Here is a very interesting question I received in an email just another day. Some questions just are so good that it makes me wonder how come I have not faced it first hand. Anyway here is the question –
“Pinal, I am migrating my database from MySQL to SQL Server and I have faced unique situation.
I have been using Unsigned 64-bit integer in MySQL but when I try to migrate that column to SQL Server, I am facing an issue as there is no datatype which I find appropriate for my column. It is now too late to change the datatype and I need immediate solution.
One chain of thought was to change the data type of the column from Unsigned 64-bit (BIGINT) to VARCHAR(n) but that will just change the data type for me such that I will face quite a lot of performance related issues in future. In SQL Server we also have the BIGINT data type but that is Signed 64-bit datatype. BIGINT datatype in SQL Server have range of -2^63 (-9,223,372,036,854,775,808) to 2^63-1 (9,223,372,036,854,775,807). However, my digit is much larger than this number.
Is there anyway, I can store my big 64-bit Unsigned Integer without loosing much of the performance of by converting it to VARCHAR.”
Very interesting question, for the sake of the argument, we can ask user that there should be no need of such a big number or if you are taking about identity column I really doubt that if your table will grow beyond this table. Here the real question which I found interesting was how to store 64-bit unsigned integer value in SQL Server without converting it to String data type. After thinking a bit, I found a fairly simple answer.
I can use NUMERIC data type.
I can use NUMERIC(20) datatype for 64-bit unsigned integer value, NUMERIC(10) datatype for 32-bit unsigned integer value and NUMERIC(5) datatype for 16-bit unsigned integer value. Numeric datatype supports 38 maximum of 38 precision.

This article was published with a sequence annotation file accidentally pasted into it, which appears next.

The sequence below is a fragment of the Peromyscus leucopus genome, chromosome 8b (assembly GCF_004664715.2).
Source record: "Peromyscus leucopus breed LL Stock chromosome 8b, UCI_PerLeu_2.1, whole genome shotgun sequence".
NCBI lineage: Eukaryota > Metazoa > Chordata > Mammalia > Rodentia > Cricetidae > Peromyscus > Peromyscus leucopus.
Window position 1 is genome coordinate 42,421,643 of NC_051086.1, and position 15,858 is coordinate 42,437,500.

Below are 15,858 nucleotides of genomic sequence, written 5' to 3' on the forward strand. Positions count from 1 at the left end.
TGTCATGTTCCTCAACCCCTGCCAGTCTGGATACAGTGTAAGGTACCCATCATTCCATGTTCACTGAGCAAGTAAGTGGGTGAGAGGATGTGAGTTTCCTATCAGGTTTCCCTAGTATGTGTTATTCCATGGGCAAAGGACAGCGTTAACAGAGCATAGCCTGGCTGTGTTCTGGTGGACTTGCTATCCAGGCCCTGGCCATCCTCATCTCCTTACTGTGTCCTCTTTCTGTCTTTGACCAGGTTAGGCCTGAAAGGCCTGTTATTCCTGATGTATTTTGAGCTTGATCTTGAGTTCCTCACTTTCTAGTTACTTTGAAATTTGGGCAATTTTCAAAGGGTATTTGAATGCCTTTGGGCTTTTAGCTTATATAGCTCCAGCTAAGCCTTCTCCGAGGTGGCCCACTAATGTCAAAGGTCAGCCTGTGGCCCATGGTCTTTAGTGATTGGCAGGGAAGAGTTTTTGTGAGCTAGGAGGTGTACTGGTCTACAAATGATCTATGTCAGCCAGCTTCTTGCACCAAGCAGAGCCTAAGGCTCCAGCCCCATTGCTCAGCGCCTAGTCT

Now here is another thing to keep in mind.
- Using NUMERIC datatype will indeed accept the 64-bit unsigned integer but in future if you try to enter negative value, it will also allow the same. Hence, you will need to put any additional constraint over column to only accept positive integer there.
- Here is another big concern, SQL Server will store the number as numeric and will treat that as a positive integer for all the practical purpose. You will have to write in your application logic to interpret that as a 64-bit Unsigned Integer. On another side if you are using unsigned integers in your application, there are good chance that you already have logic taking care of the same.
Reference: Pinal Dave https://blog.sqlauthority.com/ )
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：）Thanks for your post. We meet this problem too. By the way. why not use binary(8) in sqlserver to store 64-bit int ?
:) thanks for your post. We meet this problems too. By the way, why not use binary(8) to store 64-bit int in sqlserver? Dose it has some defects？
@sarahcla you can’t do integer arithmetic with binary. e.g.
select cast(1 as binary(8)) + cast(1 as binary(8))
not 2, as you might have thought
For unsigned 32-bit int instead use (64-bit) bigint, and for unsigned 16 bit int use a normal 32-bit int. bigint/int are smaller and faster than numeric(10)/numeric(5), and still handle all the values of the unsigned types.